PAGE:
Sensory Thresholds: The minimum amount of stimulus energy necessary to elicit a sensory response.Thermosensing: The sensation of cold, heat, coolness, and warmth as detected by THERMORECEPTORS.Sensation: The process in which specialized SENSORY RECEPTOR CELLS transduce peripheral stimuli (physical or chemical) into NERVE IMPULSES which are then transmitted to the various sensory centers in the CENTRAL NERVOUS SYSTEM.Pain Threshold: Amount of stimulation required before the sensation of pain is experienced.Touch: Sensation of making physical contact with objects, animate or inanimate. Tactile stimuli are detected by MECHANORECEPTORS in the skin and mucous membranes.Vibration: A continuing periodic change in displacement with respect to a fixed reference. (McGraw-Hill Dictionary of Scientific and Technical Terms, 6th ed)Fecal Incontinence: Failure of voluntary control of the anal sphincters, with involuntary passage of feces and flatus.Peripheral Nervous System Diseases: Diseases of the peripheral nerves external to the brain and spinal cord, which includes diseases of the nerve roots, ganglia, plexi, autonomic nerves, sensory nerves, and motor nerves.Pressure: A type of stress exerted uniformly in all directions. Its measure is the force exerted per unit area. (McGraw-Hill Dictionary of Scientific and Technical Terms, 6th ed)Manometry: Measurement of the pressure or tension of liquids or gases with a manometer.Pain Measurement: Scales, questionnaires, tests, and other methods used to assess pain severity and duration in patients or experimental animals to aid in diagnosis, therapy, and physiological studies.Pain: An unpleasant sensation induced by noxious stimuli which are detected by NERVE ENDINGS of NOCICEPTIVE NEURONS.Hot Temperature: Presence of warmth or heat or a temperature notably higher than an accustomed norm.Differential Threshold: The smallest difference which can be discriminated between two stimuli or one which is barely above the threshold.Auditory Threshold: The audibility limit of discriminating sound intensity and pitch.Neural Conduction: The propagation of the NERVE IMPULSE along the nerve away from the site of an excitation stimulus.Median Nerve: A major nerve of the upper extremity. In humans, the fibers of the median nerve originate in the lower cervical and upper thoracic spinal cord (usually C6 to T1), travel via the brachial plexus, and supply sensory and motor innervation to parts of the forearm and hand.Diabetic Neuropathies: Peripheral, autonomic, and cranial nerve disorders that are associated with DIABETES MELLITUS. These conditions usually result from diabetic microvascular injury involving small blood vessels that supply nerves (VASA NERVORUM). Relatively common conditions which may be associated with diabetic neuropathy include third nerve palsy (see OCULOMOTOR NERVE DISEASES); MONONEUROPATHY; mononeuropathy multiplex; diabetic amyotrophy; a painful POLYNEUROPATHY; autonomic neuropathy; and thoracoabdominal neuropathy. (From Adams et al., Principles of Neurology, 6th ed, p1325)Sural Nerve: A branch of the tibial nerve which supplies sensory innervation to parts of the lower leg and foot.Ulnar Nerve: A major nerve of the upper extremity. In humans, the fibers of the ulnar nerve originate in the lower cervical and upper thoracic spinal cord (usually C7 to T1), travel via the medial cord of the brachial plexus, and supply sensory and motor innervation to parts of the hand and forearm.Tibial Nerve: The medial terminal branch of the sciatic nerve. The tibial nerve fibers originate in lumbar and sacral spinal segments (L4 to S2). They supply motor and sensory innervation to parts of the calf and foot.Chinchilla: A genus of the family Chinchillidae which consists of three species: C. brevicaudata, C. lanigera, and C. villidera. They are used extensively in biomedical research.Hearing Loss, Noise-Induced: Hearing loss due to exposure to explosive loud noise or chronic exposure to sound level greater than 85 dB. The hearing loss is often in the frequency range 4000-6000 hertz.Noise: Any sound which is unwanted or interferes with HEARING other sounds.Noise, Occupational: Noise present in occupational, industrial, and factory situations.Ear Protective Devices: Personal devices for protection of the ears from loud or high intensity noise, water, or cold. These include earmuffs and earplugs.Stainless Steel: Stainless steel. A steel containing Ni, Cr, or both. It does not tarnish on exposure and is used in corrosive environments. (Grant & Hack's Chemical Dictionary, 5th ed)Expert Systems: Computer programs based on knowledge developed from consultation with experts on a problem, and the processing and/or formalizing of this knowledge using these programs in such a manner that the problems may be solved.Algorithms: A procedure consisting of a sequence of algebraic formulas and/or logical steps to calculate or determine a given task.Patents as Topic: Exclusive legal rights or privileges applied to inventions, plants, etc.Telemetry: Transmission of the readings of instruments to a remote location by means of wires, radio waves, or other means. (McGraw-Hill Dictionary of Scientific and Technical Terms, 4th ed)National Socialism: The doctrines and policies of the Nazis or the National Social German Workers party, which ruled Germany under Adolf Hitler from 1933-1945. These doctrines and policies included racist nationalism, expansionism, and state control of the economy. (from Columbia Encyclopedia, 6th ed. and American Heritage College Dictionary, 3d ed.)Magnetic Resonance Imaging: Non-invasive method of demonstrating internal anatomy based on the principle that atomic nuclei in a strong magnetic field absorb pulses of radiofrequency energy and emit them as radiowaves which can be reconstructed into computerized images. The concept includes proton spin tomographic techniques.Brain Mapping: Imaging techniques used to colocalize sites of brain functions or physiological activity with brain structures.Hypoglycemia: A syndrome of abnormally low BLOOD GLUCOSE level. Clinical hypoglycemia has diverse etiologies. Severe hypoglycemia eventually lead to glucose deprivation of the CENTRAL NERVOUS SYSTEM resulting in HUNGER; SWEATING; PARESTHESIA; impaired mental function; SEIZURES; COMA; and even DEATH.Diabetes Mellitus, Type 1: A subtype of DIABETES MELLITUS that is characterized by INSULIN deficiency. It is manifested by the sudden onset of severe HYPERGLYCEMIA, rapid progression to DIABETIC KETOACIDOSIS, and DEATH unless treated with insulin. The disease may occur at any age, but is most common in childhood or adolescence.Autonomic Nervous System Diseases: Diseases of the parasympathetic or sympathetic divisions of the AUTONOMIC NERVOUS SYSTEM; which has components located in the CENTRAL NERVOUS SYSTEM and PERIPHERAL NERVOUS SYSTEM. Autonomic dysfunction may be associated with HYPOTHALAMIC DISEASES; BRAIN STEM disorders; SPINAL CORD DISEASES; and PERIPHERAL NERVOUS SYSTEM DISEASES. Manifestations include impairments of vegetative functions including the maintenance of BLOOD PRESSURE; HEART RATE; pupil function; SWEATING; REPRODUCTIVE AND URINARY PHYSIOLOGY; and DIGESTION.Awareness: The act of "taking account" of an object or state of affairs. It does not imply assessment of, nor attention to the qualities or nature of the object.Sensitivity and Specificity: Binary classification measures to assess test results. Sensitivity or recall rate is the proportion of true positives. Specificity is the probability of correctly determining the absence of a condition. (From Last, Dictionary of Epidemiology, 2d ed)Autonomic Nervous System: The ENTERIC NERVOUS SYSTEM; PARASYMPATHETIC NERVOUS SYSTEM; and SYMPATHETIC NERVOUS SYSTEM taken together. Generally speaking, the autonomic nervous system regulates the internal environment during both peaceful activity and physical or emotional stress. Autonomic activity is controlled and integrated by the CENTRAL NERVOUS SYSTEM, especially the HYPOTHALAMUS and the SOLITARY NUCLEUS, which receive information relayed from VISCERAL AFFERENTS.Hyperalgesia: An increased sensation of pain or discomfort produced by mimimally noxious stimuli due to damage to soft tissue containing NOCICEPTORS or injury to a peripheral nerve.Intraoperative Period: The period during a surgical operation.Dose-Response Relationship, Drug: The relationship between the dose of an administered drug and the response of the organism to the drug.Pain, Postoperative: Pain during the period after surgery.Mammals: Warm-blooded vertebrate animals belonging to the class Mammalia, including all that possess hair and suckle their young.Conservation of Natural Resources: The protection, preservation, restoration, and rational use of all resources in the total environment.Pinnipedia: The suborder of aquatic CARNIVORA comprising the WALRUSES; FUR SEALS; SEA LIONS; and EARLESS SEALS. They have fusiform bodies with very short tails and are found on all sea coasts. The offspring are born on land.Cetacea: An order of wholly aquatic MAMMALS occurring in all the OCEANS and adjoining seas of the world, as well as in certain river systems. They feed generally on FISHES, cephalopods, and crustaceans. Most are gregarious and most have a relatively long period of parental care and maturation. Included are DOLPHINS; PORPOISES; and WHALES. (From Walker's Mammals of the World, 5th ed, pp969-70)Ecosystem: A functional system which includes the organisms of a natural community together with their environment. (McGraw Hill Dictionary of Scientific and Technical Terms, 4th ed)Environment: The external elements and conditions which surround, influence, and affect the life and development of an organism or population.Seals, Earless: The family Phocidae, suborder PINNIPEDIA, order CARNIVORA, comprising the true seals. They lack external ears and are unable to use their hind flippers to walk. It includes over 18 species including the harp seal, probably the best known seal species in the world.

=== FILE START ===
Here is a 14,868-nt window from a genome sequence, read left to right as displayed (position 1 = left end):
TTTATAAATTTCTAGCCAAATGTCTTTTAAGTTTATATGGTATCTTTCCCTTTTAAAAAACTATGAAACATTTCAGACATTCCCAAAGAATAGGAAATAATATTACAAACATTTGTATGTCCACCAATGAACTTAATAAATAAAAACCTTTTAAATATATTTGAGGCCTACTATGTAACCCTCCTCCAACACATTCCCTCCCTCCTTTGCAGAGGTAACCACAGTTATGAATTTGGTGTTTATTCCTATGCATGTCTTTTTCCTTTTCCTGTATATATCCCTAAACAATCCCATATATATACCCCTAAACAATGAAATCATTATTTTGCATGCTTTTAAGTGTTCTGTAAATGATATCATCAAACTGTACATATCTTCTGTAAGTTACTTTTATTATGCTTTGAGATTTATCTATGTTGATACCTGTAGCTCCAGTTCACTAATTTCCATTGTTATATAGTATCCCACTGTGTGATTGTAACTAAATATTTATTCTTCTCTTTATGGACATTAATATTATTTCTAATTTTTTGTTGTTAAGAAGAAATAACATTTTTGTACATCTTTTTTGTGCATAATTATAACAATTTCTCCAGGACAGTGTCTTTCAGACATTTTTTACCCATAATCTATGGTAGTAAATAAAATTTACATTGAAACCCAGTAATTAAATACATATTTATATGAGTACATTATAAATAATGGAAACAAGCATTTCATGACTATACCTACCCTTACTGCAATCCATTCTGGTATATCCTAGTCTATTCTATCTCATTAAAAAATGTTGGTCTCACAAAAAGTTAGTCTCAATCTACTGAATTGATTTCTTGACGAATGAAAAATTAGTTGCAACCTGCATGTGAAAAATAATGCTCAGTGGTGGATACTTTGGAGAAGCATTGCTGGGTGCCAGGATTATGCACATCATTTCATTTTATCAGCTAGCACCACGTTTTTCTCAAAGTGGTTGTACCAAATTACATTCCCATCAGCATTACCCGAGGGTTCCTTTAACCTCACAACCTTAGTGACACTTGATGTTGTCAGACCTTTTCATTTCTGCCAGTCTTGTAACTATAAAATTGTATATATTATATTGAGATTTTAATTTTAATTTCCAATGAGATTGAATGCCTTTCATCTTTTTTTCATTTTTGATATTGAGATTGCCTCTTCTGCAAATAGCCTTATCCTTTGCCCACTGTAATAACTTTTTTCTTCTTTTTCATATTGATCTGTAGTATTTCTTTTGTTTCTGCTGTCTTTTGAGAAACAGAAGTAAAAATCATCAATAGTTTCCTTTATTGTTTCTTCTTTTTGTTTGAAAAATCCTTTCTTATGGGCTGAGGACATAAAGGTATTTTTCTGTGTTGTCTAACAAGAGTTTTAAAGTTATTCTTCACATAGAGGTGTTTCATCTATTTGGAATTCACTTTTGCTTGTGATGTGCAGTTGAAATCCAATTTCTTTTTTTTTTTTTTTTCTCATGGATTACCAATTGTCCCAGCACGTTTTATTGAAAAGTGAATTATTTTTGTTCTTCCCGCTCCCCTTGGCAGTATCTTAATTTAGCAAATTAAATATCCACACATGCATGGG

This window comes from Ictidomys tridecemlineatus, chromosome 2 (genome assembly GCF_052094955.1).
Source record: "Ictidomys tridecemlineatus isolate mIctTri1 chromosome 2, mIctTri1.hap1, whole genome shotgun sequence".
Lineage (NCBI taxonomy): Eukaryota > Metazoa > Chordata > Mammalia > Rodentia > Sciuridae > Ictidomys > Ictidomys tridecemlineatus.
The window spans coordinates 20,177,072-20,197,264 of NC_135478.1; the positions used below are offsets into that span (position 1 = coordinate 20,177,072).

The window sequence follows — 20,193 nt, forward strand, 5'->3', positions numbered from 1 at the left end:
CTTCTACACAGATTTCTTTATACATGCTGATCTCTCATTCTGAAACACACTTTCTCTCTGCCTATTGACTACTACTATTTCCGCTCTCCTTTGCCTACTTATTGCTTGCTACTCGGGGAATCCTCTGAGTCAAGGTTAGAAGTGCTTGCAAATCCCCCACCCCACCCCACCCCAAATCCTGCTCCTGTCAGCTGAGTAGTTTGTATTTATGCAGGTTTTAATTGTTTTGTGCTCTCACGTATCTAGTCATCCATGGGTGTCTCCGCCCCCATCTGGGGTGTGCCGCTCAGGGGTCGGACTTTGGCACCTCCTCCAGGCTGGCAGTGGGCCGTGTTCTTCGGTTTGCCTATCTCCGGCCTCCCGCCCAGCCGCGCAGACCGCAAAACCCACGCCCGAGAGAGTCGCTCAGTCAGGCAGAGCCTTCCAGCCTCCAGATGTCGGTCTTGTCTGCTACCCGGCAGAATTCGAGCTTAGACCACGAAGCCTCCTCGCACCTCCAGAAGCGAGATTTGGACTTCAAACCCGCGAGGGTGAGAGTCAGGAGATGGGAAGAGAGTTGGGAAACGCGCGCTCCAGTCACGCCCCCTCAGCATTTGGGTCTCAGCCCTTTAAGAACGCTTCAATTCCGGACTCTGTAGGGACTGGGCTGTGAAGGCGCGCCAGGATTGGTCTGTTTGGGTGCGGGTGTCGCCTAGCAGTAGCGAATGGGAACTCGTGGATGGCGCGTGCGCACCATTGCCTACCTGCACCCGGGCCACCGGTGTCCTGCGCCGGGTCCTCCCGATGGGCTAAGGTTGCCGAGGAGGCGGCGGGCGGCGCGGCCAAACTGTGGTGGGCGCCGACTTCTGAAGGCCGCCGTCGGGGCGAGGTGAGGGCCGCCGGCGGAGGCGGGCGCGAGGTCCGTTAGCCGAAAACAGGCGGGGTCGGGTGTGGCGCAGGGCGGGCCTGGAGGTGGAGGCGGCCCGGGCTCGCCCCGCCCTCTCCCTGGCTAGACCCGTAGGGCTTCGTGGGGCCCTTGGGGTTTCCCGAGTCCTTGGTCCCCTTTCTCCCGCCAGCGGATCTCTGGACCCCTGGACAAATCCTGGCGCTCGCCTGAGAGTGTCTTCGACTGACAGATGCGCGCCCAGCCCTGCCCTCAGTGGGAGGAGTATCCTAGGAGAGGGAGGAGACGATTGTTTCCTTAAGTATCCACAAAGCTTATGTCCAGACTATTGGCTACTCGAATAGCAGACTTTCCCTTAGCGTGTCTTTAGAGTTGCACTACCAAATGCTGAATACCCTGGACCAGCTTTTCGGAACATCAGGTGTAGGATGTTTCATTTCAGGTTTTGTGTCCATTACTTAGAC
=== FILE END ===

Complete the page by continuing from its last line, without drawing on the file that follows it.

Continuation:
Transient and permanent deficits in motion perception after lesions of cortical areas MT and MST in the macaque monkey. (1/3575)